How a Florida Power Project Flew Under the Regulatory Radar
TALLAHASSEE, Fla. — As Florida Power & Light described it, the plan seemed sound: a 176-mile transmission line allowing the utility to better handle peak electricity demand.
Such projects can take a decade to get from proposal to completion. This one was different. The company cut the time to about two years, seemingly a promising sign in the push to strengthen America’s energy infrastructure to distribute more solar and wind power and help wean the nation from fossil fuels.
What’s more, according to expert testimony presented by the utility, the line would reduce the need for new power plants — and ultimately provide $1.5 billion in savings — by connecting two parts of a recently merged operation.
But to others, the effort was a sly end run that avoided consideration of whether the project was needed at all. Ratepayers will be billed hundreds of millions of dollars for a project that state utility regulators never reviewed. Without the review, homeowners whose land was needed could not mount much of a fight.
Florida Power & Light paid nearly $100 million to another major utility, Duke Energy, to settle a complaint with federal regulators that the transmission project would burden its own system and cost its customers millions. And consumer watchdogs contend that the way was cleared by regulators and legislators, whom Florida Power & Light and its parent company have showered with campaign contributions and lobbying attention.
The shortcut that Florida Power & Light took was to limit the voltage on the line — to 161 kilovolts rather than 230 — putting it under a threshold that would have required extensive regulatory scrutiny. Instead, approval and funding for the line were tucked into the utility’s case for a rate increase, an outcome that a state official installed by the Legislature to represent consumer interests — a longtime lobbyist whose clients included an organization backed by utilities — was involved in negotiating.
The company said the line, scheduled to be completed in June, was more cost-effective for its customers than alternatives. The lower voltage, however, means the line loses energy over long distances without expensive equipment to support it, particularly in times of high demand.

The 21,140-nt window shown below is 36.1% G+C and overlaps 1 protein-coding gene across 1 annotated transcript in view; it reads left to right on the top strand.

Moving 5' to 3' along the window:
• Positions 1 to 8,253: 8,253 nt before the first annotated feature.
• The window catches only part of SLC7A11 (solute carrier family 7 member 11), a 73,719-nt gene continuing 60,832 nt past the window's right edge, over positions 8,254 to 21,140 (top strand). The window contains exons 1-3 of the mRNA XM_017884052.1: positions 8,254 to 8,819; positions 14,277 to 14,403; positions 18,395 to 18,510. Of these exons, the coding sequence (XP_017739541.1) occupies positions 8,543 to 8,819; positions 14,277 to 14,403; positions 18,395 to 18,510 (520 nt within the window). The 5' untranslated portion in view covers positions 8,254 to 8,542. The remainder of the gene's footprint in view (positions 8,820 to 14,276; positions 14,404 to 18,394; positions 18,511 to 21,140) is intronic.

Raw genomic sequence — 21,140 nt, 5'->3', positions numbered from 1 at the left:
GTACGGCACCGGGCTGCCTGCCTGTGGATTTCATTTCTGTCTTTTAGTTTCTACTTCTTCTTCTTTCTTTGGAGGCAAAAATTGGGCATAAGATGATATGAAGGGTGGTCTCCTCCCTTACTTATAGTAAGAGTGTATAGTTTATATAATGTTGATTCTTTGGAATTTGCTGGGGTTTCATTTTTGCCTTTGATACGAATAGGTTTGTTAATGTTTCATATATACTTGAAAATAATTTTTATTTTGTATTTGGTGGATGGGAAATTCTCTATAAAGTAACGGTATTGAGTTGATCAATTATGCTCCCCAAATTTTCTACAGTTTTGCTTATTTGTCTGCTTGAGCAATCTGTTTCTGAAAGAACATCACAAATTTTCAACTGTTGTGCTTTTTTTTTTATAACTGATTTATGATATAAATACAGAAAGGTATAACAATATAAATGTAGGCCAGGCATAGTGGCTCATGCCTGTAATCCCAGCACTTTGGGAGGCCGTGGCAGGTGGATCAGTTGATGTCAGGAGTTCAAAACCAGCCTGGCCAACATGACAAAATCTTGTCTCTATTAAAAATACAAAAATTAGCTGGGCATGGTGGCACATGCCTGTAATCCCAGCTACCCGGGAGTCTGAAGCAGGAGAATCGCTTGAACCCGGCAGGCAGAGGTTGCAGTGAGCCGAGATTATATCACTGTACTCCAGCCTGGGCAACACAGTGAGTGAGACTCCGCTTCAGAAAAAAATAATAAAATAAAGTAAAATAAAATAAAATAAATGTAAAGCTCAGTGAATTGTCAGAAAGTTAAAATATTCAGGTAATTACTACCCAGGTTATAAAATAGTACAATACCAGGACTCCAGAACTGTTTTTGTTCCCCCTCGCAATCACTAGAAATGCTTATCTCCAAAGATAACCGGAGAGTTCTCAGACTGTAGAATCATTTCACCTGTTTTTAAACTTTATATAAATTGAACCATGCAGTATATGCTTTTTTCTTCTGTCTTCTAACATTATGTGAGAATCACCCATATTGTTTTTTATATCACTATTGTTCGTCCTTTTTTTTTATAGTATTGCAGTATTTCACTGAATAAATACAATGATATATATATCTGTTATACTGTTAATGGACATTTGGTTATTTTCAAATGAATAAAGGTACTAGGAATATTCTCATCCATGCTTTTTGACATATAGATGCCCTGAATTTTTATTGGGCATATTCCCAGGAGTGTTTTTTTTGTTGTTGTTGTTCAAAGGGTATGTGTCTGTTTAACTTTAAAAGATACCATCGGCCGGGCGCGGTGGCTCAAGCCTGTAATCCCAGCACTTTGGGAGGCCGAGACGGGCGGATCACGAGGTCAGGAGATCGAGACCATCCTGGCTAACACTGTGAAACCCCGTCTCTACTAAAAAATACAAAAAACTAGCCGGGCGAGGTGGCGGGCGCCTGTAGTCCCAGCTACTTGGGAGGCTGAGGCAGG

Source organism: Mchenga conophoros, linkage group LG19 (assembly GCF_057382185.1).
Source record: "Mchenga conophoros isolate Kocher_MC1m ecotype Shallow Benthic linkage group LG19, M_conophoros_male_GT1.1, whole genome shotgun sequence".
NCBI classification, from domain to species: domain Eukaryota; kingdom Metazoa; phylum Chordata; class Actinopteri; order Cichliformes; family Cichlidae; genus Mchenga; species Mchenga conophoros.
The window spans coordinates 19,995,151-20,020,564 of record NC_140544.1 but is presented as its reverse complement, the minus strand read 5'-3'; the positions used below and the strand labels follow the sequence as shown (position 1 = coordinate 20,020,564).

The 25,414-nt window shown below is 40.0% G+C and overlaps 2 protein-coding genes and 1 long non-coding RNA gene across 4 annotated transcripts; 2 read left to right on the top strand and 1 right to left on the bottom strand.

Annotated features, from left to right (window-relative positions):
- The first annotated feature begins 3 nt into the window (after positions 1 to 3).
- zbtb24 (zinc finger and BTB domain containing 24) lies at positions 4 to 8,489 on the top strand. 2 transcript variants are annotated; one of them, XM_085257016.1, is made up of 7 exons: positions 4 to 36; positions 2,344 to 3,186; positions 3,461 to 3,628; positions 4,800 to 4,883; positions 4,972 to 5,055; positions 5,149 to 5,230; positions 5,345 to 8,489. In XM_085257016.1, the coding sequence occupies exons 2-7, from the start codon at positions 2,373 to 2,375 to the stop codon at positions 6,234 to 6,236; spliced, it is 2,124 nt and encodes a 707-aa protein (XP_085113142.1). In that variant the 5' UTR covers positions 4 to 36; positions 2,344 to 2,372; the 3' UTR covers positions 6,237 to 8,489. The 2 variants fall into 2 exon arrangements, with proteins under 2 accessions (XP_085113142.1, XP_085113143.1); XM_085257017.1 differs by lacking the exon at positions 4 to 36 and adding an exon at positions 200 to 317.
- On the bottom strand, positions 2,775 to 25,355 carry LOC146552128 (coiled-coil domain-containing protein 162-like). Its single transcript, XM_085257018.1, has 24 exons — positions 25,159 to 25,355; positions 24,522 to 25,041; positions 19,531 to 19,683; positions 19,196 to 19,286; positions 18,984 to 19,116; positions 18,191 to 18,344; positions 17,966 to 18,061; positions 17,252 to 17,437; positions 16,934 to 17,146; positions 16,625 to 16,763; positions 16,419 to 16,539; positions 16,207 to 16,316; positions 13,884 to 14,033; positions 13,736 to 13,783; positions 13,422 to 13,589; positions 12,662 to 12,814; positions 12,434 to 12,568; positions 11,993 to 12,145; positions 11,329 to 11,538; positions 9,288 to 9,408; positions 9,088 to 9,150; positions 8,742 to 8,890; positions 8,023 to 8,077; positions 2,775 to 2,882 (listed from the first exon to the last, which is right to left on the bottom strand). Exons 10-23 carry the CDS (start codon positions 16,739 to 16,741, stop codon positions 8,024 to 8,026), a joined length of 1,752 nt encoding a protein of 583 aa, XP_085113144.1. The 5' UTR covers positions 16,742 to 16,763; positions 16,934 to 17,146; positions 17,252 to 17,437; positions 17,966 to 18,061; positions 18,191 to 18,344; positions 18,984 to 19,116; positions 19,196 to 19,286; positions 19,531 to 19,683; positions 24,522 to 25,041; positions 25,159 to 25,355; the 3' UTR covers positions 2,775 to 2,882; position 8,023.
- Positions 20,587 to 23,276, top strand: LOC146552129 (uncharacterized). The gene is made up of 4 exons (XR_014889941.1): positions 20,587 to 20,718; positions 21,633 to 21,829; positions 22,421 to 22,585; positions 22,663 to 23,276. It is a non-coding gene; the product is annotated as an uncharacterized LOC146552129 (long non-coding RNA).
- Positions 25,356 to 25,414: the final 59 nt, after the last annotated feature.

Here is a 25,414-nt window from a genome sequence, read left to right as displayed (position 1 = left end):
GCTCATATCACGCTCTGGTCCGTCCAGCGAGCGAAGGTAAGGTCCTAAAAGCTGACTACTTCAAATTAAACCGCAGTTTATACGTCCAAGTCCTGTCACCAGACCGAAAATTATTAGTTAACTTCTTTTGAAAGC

“In any normal utility review, you would wonder why anyone would choose a line with much higher losses,” said Robert McCullough, the principal of McCullough Research, an energy consulting firm in Portland, Ore. “It costs a lot of money.”
To many of the utility’s critics, the project is the latest action by the company to skirt rules and increase electricity rates. For example, it has built virtually all of its solar facilities at a scale small enough to avoid regulatory review that could, among other things, force the utility to shut down older fossil-fuel plants that are no longer needed.
“The whole energy policy dynamic in Florida has alienated the public interest,” said E. Leon Jacobs Jr., a former chairman of the Florida Public Service Commission who was elected president of the Southern Alliance for Clean Energy, a nonprofit environmental organization, in September 2020. “There absolutely were issues and challenges that should have been made in regard to that transmission line.”
The project will be funded in part by a $692 million increase in customers’ rates in 2022 — part of $4.9 billion in cumulative rate increases over four years that the Public Service Commission approved long after Mr. Jacobs’s departure. Because of the line’s voltage, the project’s design and suitability did not require more detailed reviews by the commission and other state agencies.
Transmission data collected by the U.S. Department of Energy highlights how unusual 161-kilovolt lines are, particularly over long distances. Just 3 percent of all transmission lines in the country are 161 kilovolts, and they average five miles in length, said Mr. McCullough, who reviewed the data.